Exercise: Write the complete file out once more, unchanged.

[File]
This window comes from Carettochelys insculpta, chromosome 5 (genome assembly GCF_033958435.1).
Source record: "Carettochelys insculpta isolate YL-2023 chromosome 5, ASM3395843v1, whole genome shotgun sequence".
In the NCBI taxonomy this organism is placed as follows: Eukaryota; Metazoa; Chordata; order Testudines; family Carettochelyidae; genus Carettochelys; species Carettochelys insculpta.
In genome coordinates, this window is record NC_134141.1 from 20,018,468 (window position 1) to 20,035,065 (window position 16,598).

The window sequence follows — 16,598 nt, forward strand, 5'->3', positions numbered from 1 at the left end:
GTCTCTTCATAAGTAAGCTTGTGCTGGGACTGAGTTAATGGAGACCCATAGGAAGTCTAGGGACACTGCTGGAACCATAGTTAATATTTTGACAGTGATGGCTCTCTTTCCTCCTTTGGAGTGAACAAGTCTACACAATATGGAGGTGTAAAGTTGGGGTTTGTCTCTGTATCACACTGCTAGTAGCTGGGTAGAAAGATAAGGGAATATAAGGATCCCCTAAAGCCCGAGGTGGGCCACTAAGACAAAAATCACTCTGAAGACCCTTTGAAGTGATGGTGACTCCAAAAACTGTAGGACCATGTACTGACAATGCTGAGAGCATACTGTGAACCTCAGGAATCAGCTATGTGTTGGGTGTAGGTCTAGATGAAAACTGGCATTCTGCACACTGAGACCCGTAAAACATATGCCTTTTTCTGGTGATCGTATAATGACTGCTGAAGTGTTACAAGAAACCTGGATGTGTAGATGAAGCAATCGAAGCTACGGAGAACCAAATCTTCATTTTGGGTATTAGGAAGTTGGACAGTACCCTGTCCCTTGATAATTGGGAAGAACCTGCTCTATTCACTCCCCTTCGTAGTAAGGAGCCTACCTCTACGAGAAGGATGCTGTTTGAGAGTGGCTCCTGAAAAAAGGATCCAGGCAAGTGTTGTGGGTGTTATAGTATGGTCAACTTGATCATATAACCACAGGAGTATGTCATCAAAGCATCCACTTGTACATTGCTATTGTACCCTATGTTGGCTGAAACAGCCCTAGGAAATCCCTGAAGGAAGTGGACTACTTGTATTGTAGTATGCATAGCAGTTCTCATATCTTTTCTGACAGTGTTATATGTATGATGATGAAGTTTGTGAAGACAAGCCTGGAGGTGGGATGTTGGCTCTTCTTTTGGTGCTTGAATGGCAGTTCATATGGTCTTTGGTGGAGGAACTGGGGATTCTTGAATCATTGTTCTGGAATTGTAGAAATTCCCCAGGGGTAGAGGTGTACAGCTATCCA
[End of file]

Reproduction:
This window comes from Carettochelys insculpta, chromosome 5 (genome assembly GCF_033958435.1).
Source record: "Carettochelys insculpta isolate YL-2023 chromosome 5, ASM3395843v1, whole genome shotgun sequence".
In the NCBI taxonomy this organism is placed as follows: Eukaryota; Metazoa; Chordata; order Testudines; family Carettochelyidae; genus Carettochelys; species Carettochelys insculpta.
In genome coordinates, this window is record NC_134141.1 from 20,018,468 (window position 1) to 20,035,065 (window position 16,598).

The window sequence follows — 16,598 nt, forward strand, 5'->3', positions numbered from 1 at the left end:
GTCTCTTCATAAGTAAGCTTGTGCTGGGACTGAGTTAATGGAGACCCATAGGAAGTCTAGGGACACTGCTGGAACCATAGTTAATATTTTGACAGTGATGGCTCTCTTTCCTCCTTTGGAGTGAACAAGTCTACACAATATGGAGGTGTAAAGTTGGGGTTTGTCTCTGTATCACACTGCTAGTAGCTGGGTAGAAAGATAAGGGAATATAAGGATCCCCTAAAGCCCGAGGTGGGCCACTAAGACAAAAATCACTCTGAAGACCCTTTGAAGTGATGGTGACTCCAAAAACTGTAGGACCATGTACTGACAATGCTGAGAGCATACTGTGAACCTCAGGAATCAGCTATGTGTTGGGTGTAGGTCTAGATGAAAACTGGCATTCTGCACACTGAGACCCGTAAAACATATGCCTTTTTCTGGTGATCGTATAATGACTGCTGAAGTGTTACAAGAAACCTGGATGTGTAGATGAAGCAATCGAAGCTACGGAGAACCAAATCTTCATTTTGGGTATTAGGAAGTTGGACAGTACCCTGTCCCTTGATAATTGGGAAGAACCTGCTCTATTCACTCCCCTTCGTAGTAAGGAGCCTACCTCTACGAGAAGGATGCTGTTTGAGAGTGGCTCCTGAAAAAAGGATCCAGGCAAGTGTTGTGGGTGTTATAGTATGGTCAACTTGATCATATAACCACAGGAGTATGTCATCAAAGCATCCACTTGTACATTGCTATTGTACCCTATGTTGGCTGAAACAGCCCTAGGAAATCCCTGAAGGAAGTGGACTACTTGTATTGTAGTATGCATAGCAGTTCTCATATCTTTTCTGACAGTGTTATATGTATGATGATGAAGTTTGTGAAGACAAGCCTGGAGGTGGGATGTTGGCTCTTCTTTTGGTGCTTGAATGGCAGTTCATATGGTCTTTGGTGGAGGAACTGGGGATTCTTGAATCATTGTTCTGGAATTGTAGAAATTCCCCAGGGGTAGAGGTGTACAGCTATCCA